Whether or not the embargoing of press releases is still relevant today is something that we’ve probably all debated. Regardless of the answer – in the beauty sphere, at least – it’s still going strong. I’ve had 50+ emails bearing info “under embargo” since the start of the month alone.
I get why embargoes are used. And when the use is mutually beneficial – allowing journalists time to plan stories on an exciting announcement, which generates blanket buzz when the embargo around it is lifted – they work well.
What frustrates, though, is when one publication is given an embargo date that’s wildly different to the date all other press receive. I’m all for exclusive placement, but when it comes to news, a short window of exclusivity on assets seems fair (even though nothing stays exclusive on the web for more than a minute). It seems ridiculous to enforce a week’s wait – which does happen.
Twice recently my editor has asked me to cover something that’s ‘out there’, yet the info I’ve been sent on it has remained under embargo. In these situations, our publication looks late to the party if I wait until days later and use what formal assets I’ve been sent for a story. But should we run with what’s already been featured by another title/on social media, the reporting looks a bit second rate. Neither option is thrilling for a journalist (or their editor).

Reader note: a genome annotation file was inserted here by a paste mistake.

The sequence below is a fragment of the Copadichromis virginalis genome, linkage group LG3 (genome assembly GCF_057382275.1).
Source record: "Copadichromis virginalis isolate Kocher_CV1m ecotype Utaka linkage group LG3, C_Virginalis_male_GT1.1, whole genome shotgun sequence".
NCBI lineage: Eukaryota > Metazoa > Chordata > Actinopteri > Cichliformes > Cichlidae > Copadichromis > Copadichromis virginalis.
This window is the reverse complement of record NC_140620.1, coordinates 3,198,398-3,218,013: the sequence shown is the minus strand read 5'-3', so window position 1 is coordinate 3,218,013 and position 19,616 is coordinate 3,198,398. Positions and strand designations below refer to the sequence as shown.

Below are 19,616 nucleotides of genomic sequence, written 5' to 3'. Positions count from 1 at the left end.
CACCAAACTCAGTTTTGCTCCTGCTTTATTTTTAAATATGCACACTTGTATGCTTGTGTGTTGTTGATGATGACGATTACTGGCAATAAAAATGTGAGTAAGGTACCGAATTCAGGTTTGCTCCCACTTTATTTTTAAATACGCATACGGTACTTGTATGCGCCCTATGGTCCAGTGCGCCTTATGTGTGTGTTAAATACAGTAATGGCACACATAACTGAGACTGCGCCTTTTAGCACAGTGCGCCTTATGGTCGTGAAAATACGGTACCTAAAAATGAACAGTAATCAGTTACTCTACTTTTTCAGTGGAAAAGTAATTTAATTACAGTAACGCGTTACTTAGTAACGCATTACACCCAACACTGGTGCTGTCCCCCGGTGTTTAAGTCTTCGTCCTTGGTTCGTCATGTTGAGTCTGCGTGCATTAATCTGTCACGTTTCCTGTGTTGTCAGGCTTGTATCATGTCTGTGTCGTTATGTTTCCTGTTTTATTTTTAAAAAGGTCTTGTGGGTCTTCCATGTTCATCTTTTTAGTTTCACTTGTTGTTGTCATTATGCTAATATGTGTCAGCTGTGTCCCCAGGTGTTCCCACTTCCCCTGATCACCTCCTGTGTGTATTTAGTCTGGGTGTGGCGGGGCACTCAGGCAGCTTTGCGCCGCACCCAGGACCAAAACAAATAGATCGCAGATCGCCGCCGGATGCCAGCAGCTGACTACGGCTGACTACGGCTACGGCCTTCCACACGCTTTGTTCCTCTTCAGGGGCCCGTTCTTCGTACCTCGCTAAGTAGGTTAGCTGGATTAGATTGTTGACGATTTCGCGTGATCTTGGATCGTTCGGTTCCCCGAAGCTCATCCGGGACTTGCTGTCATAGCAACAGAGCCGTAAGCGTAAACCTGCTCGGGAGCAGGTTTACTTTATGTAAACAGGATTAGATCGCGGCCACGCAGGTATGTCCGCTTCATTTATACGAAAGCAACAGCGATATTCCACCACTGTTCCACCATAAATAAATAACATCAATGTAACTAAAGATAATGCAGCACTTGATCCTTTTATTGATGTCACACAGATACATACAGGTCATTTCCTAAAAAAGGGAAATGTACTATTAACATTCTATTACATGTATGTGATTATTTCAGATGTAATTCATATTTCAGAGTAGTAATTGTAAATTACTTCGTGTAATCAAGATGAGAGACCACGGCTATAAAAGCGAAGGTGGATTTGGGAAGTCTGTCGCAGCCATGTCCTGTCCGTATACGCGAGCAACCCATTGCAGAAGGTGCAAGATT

Another gripe I have when it comes to embargoes is inappropriate use. When they’re strategically employed to tactically demonstrate importance, it smacks of arrogance instead of sparking intrigue. It’s just hype, but it happens all the time.
The takeaway? Use embargoes sparingly. And fairly.
What Bridget Thinks…
“Haircare brand Unite is getting good value from its ambassador here. This ‘get the look’ details exactly how he styled the celeb’s own hair and her wig, breaks down the trend (a shaggy ‘wolf cut’, of course) with a clicky quote, and links out to references of other looks – just like a journo would do in a digital story.”